The Rise of Risks in Security Policy
In the post-Cold War era, stable and narrow security conceptions were broadened and deepened. Paralleled by discussions on moral necessities, western security policies were expanded to include political, societal, economic and environmental issues. As a result, the referent object of security was extended to groups, individuals, but also on inanimate objects such as technical infrastructure systems. At the same time, the notion of threat, understood as a problem that is deliberately created by one security actor for another, was losing saliency in many parts of the world. Several of the new challenges that security policy started to focus on in the post-Cold War world – global health issues, financial stability, critical infrastructure protection, but also terrorism to some extent – seemed much better captured by the concept of risk.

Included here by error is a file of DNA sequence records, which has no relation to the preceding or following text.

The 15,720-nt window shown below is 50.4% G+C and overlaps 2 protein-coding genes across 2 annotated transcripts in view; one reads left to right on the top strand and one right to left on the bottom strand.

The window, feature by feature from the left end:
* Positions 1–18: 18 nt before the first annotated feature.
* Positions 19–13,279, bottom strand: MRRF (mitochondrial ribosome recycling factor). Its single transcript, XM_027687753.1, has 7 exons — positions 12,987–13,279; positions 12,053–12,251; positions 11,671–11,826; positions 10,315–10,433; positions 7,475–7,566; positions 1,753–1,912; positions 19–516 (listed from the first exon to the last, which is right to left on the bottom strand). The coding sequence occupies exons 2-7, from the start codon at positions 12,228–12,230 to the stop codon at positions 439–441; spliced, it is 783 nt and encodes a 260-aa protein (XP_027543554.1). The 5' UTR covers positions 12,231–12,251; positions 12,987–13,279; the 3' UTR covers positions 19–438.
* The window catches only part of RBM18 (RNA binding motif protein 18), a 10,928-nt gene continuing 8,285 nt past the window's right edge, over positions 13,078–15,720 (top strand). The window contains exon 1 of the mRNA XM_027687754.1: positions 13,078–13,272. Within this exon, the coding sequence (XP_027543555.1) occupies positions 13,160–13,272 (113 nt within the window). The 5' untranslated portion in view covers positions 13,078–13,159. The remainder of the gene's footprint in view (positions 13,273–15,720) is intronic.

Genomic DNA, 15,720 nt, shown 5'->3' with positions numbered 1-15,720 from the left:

Risks are indirect, unintended, uncertain, and are by definition situated in the future. Therefore, risks exist in a permanent state of virtuality. This characteristic is linked to thinking in terms of probabilities; to calculate the level of risks, actors in the public policy sector have drawn from the economic or technical realm to adopt the well-known risk “formula”. The level of risk is the product of the likelihood or probability of occurrence times the expected damage of an event (likelihood x damage = level or risk). These characteristics also imply that risks can be shaped by human agency in the present. At the same time, their indeterminate nature means that perception and definition of risks is always almost contested between different social groups and that giving meaning to these phenomena is a new source of power for different social actors.